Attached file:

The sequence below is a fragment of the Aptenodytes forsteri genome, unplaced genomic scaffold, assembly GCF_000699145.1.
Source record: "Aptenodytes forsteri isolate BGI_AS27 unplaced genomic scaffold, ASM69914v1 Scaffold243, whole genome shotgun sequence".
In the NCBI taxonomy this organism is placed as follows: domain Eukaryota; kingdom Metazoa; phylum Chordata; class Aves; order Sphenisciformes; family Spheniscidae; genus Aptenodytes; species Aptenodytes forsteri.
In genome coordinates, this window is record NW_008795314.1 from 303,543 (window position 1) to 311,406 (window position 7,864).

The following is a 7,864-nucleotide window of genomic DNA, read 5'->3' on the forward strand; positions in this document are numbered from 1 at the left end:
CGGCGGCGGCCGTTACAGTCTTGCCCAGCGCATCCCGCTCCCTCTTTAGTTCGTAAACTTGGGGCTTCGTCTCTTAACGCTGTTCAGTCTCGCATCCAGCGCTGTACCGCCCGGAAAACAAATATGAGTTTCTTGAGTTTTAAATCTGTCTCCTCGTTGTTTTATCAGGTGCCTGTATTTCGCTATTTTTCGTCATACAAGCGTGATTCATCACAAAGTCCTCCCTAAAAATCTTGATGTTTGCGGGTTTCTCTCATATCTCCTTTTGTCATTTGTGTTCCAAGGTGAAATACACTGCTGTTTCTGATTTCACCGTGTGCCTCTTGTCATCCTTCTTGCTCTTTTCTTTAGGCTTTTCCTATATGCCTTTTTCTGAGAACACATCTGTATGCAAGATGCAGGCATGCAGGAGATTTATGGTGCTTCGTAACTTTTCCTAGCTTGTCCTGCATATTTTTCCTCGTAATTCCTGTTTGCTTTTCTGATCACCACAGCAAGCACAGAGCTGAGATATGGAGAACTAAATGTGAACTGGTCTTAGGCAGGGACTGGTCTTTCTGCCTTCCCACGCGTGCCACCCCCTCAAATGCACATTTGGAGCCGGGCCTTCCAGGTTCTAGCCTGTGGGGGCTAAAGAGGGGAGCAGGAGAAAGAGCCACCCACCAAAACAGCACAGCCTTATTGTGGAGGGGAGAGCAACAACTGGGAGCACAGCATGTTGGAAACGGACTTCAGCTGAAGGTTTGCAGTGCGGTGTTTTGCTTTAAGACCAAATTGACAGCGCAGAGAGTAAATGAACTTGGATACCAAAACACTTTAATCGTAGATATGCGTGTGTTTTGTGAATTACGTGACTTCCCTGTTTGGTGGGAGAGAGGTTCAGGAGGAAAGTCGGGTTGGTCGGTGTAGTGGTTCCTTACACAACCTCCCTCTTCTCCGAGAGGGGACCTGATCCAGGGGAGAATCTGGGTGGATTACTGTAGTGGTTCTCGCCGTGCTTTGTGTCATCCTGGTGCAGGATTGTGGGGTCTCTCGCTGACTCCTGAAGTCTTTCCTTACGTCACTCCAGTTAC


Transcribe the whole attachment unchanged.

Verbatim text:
The sequence below is a fragment of the Aptenodytes forsteri genome, unplaced genomic scaffold, assembly GCF_000699145.1.
Source record: "Aptenodytes forsteri isolate BGI_AS27 unplaced genomic scaffold, ASM69914v1 Scaffold243, whole genome shotgun sequence".
In the NCBI taxonomy this organism is placed as follows: domain Eukaryota; kingdom Metazoa; phylum Chordata; class Aves; order Sphenisciformes; family Spheniscidae; genus Aptenodytes; species Aptenodytes forsteri.
In genome coordinates, this window is record NW_008795314.1 from 303,543 (window position 1) to 311,406 (window position 7,864).

The following is a 7,864-nucleotide window of genomic DNA, read 5'->3' on the forward strand; positions in this document are numbered from 1 at the left end:
CGGCGGCGGCCGTTACAGTCTTGCCCAGCGCATCCCGCTCCCTCTTTAGTTCGTAAACTTGGGGCTTCGTCTCTTAACGCTGTTCAGTCTCGCATCCAGCGCTGTACCGCCCGGAAAACAAATATGAGTTTCTTGAGTTTTAAATCTGTCTCCTCGTTGTTTTATCAGGTGCCTGTATTTCGCTATTTTTCGTCATACAAGCGTGATTCATCACAAAGTCCTCCCTAAAAATCTTGATGTTTGCGGGTTTCTCTCATATCTCCTTTTGTCATTTGTGTTCCAAGGTGAAATACACTGCTGTTTCTGATTTCACCGTGTGCCTCTTGTCATCCTTCTTGCTCTTTTCTTTAGGCTTTTCCTATATGCCTTTTTCTGAGAACACATCTGTATGCAAGATGCAGGCATGCAGGAGATTTATGGTGCTTCGTAACTTTTCCTAGCTTGTCCTGCATATTTTTCCTCGTAATTCCTGTTTGCTTTTCTGATCACCACAGCAAGCACAGAGCTGAGATATGGAGAACTAAATGTGAACTGGTCTTAGGCAGGGACTGGTCTTTCTGCCTTCCCACGCGTGCCACCCCCTCAAATGCACATTTGGAGCCGGGCCTTCCAGGTTCTAGCCTGTGGGGGCTAAAGAGGGGAGCAGGAGAAAGAGCCACCCACCAAAACAGCACAGCCTTATTGTGGAGGGGAGAGCAACAACTGGGAGCACAGCATGTTGGAAACGGACTTCAGCTGAAGGTTTGCAGTGCGGTGTTTTGCTTTAAGACCAAATTGACAGCGCAGAGAGTAAATGAACTTGGATACCAAAACACTTTAATCGTAGATATGCGTGTGTTTTGTGAATTACGTGACTTCCCTGTTTGGTGGGAGAGAGGTTCAGGAGGAAAGTCGGGTTGGTCGGTGTAGTGGTTCCTTACACAACCTCCCTCTTCTCCGAGAGGGGACCTGATCCAGGGGAGAATCTGGGTGGATTACTGTAGTGGTTCTCGCCGTGCTTTGTGTCATCCTGGTGCAGGATTGTGGGGTCTCTCGCTGACTCCTGAAGTCTTTCCTTACGTCACTCCAGTTAC